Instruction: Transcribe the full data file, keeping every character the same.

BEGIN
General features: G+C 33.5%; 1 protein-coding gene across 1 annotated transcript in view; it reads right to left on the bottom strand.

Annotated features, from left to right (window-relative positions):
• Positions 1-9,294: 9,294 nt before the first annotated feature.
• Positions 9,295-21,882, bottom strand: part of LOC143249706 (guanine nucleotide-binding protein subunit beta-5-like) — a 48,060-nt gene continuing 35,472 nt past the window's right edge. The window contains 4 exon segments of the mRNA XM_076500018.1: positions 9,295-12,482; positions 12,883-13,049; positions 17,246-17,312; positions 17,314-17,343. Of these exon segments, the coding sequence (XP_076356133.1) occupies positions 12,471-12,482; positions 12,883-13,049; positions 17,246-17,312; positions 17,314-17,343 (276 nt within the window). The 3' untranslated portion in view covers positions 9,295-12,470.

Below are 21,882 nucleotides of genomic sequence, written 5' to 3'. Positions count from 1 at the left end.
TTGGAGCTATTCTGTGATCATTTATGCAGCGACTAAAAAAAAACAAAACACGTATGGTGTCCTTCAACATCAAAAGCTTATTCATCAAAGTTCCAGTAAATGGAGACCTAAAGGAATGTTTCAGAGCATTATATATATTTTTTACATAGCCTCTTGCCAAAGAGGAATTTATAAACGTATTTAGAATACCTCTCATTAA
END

General features: G+C 33.5%; 1 protein-coding gene across 1 annotated transcript in view; it reads right to left on the bottom strand.

Annotated features, from left to right (window-relative positions):
• Positions 1-9,294: 9,294 nt before the first annotated feature.
• Positions 9,295-21,882, bottom strand: part of LOC143249706 (guanine nucleotide-binding protein subunit beta-5-like) — a 48,060-nt gene continuing 35,472 nt past the window's right edge. The window contains 4 exon segments of the mRNA XM_076500018.1: positions 9,295-12,482; positions 12,883-13,049; positions 17,246-17,312; positions 17,314-17,343. Of these exon segments, the coding sequence (XP_076356133.1) occupies positions 12,471-12,482; positions 12,883-13,049; positions 17,246-17,312; positions 17,314-17,343 (276 nt within the window). The 3' untranslated portion in view covers positions 9,295-12,470.

Below are 21,882 nucleotides of genomic sequence, written 5' to 3'. Positions count from 1 at the left end.
TTGGAGCTATTCTGTGATCATTTATGCAGCGACTAAAAAAAAACAAAACACGTATGGTGTCCTTCAACATCAAAAGCTTATTCATCAAAGTTCCAGTAAATGGAGACCTAAAGGAATGTTTCAGAGCATTATATATATTTTTTACATAGCCTCTTGCCAAAGAGGAATTTATAAACGTATTTAGAATACCTCTCATTAA